17 thoughts on “The Worst Is Yet To Come – S.P. Miskowski

  1. TASHA

    “Cheerful people are so weird,” said Briar.

    I think the once two year old girl whose name begins with B is in this part, having been in the prior one page intro and I sense that I am now tantamount to the small boy and girl as a Gestalt child watching Briar with Tasha (two 14 year olds coping with the surrounding reality of ‘MeToo’ and ‘Trump’ and who together take up an instinctive relationship against the odds and the overbearing oddballs). I am captivated so far by the style of this book and by the two girls’ backstories and their imputed tussles with life as Tasha takes Briar, at the start of their friendship, to a secluded House that she knows…
    But what do I know? I feel I have become an invisible child who probably understands nothing — and certainly does not understand the concept of plot spoilers? Yet I will try to keep you out of things you may not want to know before you read it alongside me.

  2. BRIAR

    “That’s how she could be—cozy and playful, then cold and manic, shrieking about angels and ice cream and ungrateful daughters.”

    I begin to learn who I am, the nature and names of the two children who make up the gestalt observer within each reader. And we in turn learn more about Briar’s background, her mother and her mother’s live-in boy friend. The unchanged strings on his guitars and his other more insidious strumming, too… this book and its soul seem to us to be beyond trash but it has trash in it. A book yearning to transcend the trash that overfills it as those guitars do to Briar’s home, I guess. But then we keep looking back at the book’s overall title…

  3. KIM

    “Then she discovered she could order paper towels, toilet paper, and tampons to be delivered.”

    Kim is Tasha’s mother, Tasha the only child of her mother and father. An insular family. A fascinating depiction of perhaps complex attitudes following the 2016 election near Seattle, where Tasha’s family already had a tendency to self-isolate before Coronavirus was even dreamt of, self-isolating not for the same reasons as some of the America First families in the area , who paradoxically self-isolated by actually binding together with like families in insulation against their vision of dark forces.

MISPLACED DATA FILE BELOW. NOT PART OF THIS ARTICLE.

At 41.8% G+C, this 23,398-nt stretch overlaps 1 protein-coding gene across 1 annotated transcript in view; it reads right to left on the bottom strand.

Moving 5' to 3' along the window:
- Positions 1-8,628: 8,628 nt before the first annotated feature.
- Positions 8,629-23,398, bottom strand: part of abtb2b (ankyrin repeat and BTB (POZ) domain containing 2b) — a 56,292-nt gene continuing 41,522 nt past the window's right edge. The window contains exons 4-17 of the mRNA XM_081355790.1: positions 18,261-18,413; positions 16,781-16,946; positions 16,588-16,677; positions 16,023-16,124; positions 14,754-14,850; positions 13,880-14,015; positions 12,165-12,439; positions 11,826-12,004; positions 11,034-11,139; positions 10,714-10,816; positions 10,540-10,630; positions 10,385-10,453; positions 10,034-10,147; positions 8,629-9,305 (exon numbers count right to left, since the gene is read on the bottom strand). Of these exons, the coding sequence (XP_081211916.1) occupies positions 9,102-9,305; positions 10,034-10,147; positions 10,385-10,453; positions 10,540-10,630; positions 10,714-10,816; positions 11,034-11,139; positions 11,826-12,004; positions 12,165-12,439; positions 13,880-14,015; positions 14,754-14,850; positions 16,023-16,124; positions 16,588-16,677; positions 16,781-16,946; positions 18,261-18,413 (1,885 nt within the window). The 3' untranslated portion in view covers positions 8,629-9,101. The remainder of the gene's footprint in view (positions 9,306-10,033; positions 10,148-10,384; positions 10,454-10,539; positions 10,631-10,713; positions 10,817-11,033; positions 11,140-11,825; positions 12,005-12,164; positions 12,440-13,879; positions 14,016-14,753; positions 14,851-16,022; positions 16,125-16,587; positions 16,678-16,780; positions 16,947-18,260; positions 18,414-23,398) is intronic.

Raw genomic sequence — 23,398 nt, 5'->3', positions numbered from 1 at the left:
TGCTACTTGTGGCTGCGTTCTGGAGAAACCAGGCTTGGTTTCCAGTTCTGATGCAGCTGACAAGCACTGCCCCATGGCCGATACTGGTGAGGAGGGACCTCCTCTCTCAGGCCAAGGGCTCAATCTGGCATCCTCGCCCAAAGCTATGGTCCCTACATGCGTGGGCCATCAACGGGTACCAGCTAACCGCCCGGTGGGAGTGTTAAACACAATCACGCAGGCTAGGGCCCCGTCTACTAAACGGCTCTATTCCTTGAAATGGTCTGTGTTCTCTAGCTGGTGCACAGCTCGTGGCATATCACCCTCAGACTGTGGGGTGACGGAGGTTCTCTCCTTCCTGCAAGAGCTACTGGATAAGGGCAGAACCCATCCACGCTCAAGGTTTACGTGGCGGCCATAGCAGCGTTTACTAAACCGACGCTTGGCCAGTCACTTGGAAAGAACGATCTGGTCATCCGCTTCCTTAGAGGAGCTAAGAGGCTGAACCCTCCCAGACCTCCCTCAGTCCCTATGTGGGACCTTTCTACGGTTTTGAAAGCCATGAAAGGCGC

4. (Next three sections)

    “Sure,” said Briar. “Anyway, everything is weird, if you think about it.”

    The two girls Tasha and Briar, although older at 14, yet sewing or synergising together as identical or as one (like the two children observers as reader?), on a two girl slumber party at Tasha’s family home, are now reminding me of the two 11 year old girls in Agata’s Machine, read about half an hour ago here. The pareidolia of witches in trees? As well as in the treadling of sewing machines as synergy?
    And we learn more of the psyche of isolation and sociability in America today. Sewing together or unpicking? And perhaps here in post-Brexit UK, too.

  5. (Next three sections)

    “Tasha laughed. Then she remembered where she was and covered her mouth with her hand.”

    Concerning Tasha and Briar, and their watchers: ourselves disguised as perhaps invisible, perhaps already dead children called Orton and Gretchen, judging Tasha and Briar, judging their motives, their temptations (judgements that readers of a book are often called to make about its characters), and we now even mention Ligotti at one point. Or did someone mention that name to us? Thinking about it, we dare not tell others in this review the details of the plot as it transpires in front of us. These others may become part of us, one day, and it will be their job to catch up, without our prior help. The Me-Too grope and its outcome, notwithstanding. And the question of whether a dug pit in the ground for a newly dead body, a pit that happens already to be found to contain a skull, is a fit place for another such burial? — a question we feel compelled to ask.